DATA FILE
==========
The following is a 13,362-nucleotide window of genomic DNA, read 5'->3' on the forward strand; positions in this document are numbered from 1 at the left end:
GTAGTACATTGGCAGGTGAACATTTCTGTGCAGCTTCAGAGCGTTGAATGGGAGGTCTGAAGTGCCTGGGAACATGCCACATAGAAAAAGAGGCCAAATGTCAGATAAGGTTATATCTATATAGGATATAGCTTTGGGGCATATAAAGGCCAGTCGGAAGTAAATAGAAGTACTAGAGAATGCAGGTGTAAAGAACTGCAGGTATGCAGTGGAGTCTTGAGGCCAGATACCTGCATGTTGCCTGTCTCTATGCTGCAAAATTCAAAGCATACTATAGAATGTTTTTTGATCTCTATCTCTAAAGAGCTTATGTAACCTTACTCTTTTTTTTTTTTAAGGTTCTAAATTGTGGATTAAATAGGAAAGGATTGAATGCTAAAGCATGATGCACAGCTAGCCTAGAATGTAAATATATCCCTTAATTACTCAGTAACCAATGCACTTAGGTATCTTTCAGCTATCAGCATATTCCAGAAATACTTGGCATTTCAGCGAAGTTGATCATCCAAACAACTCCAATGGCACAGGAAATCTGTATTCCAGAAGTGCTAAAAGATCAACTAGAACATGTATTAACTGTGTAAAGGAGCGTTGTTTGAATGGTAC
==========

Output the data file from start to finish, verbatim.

The following is a 13,362-nucleotide window of genomic DNA, read 5'->3' on the forward strand; positions in this document are numbered from 1 at the left end:
GTAGTACATTGGCAGGTGAACATTTCTGTGCAGCTTCAGAGCGTTGAATGGGAGGTCTGAAGTGCCTGGGAACATGCCACATAGAAAAAGAGGCCAAATGTCAGATAAGGTTATATCTATATAGGATATAGCTTTGGGGCATATAAAGGCCAGTCGGAAGTAAATAGAAGTACTAGAGAATGCAGGTGTAAAGAACTGCAGGTATGCAGTGGAGTCTTGAGGCCAGATACCTGCATGTTGCCTGTCTCTATGCTGCAAAATTCAAAGCATACTATAGAATGTTTTTTGATCTCTATCTCTAAAGAGCTTATGTAACCTTACTCTTTTTTTTTTTTAAGGTTCTAAATTGTGGATTAAATAGGAAAGGATTGAATGCTAAAGCATGATGCACAGCTAGCCTAGAATGTAAATATATCCCTTAATTACTCAGTAACCAATGCACTTAGGTATCTTTCAGCTATCAGCATATTCCAGAAATACTTGGCATTTCAGCGAAGTTGATCATCCAAACAACTCCAATGGCACAGGAAATCTGTATTCCAGAAGTGCTAAAAGATCAACTAGAACATGTATTAACTGTGTAAAGGAGCGTTGTTTGAATGGTAC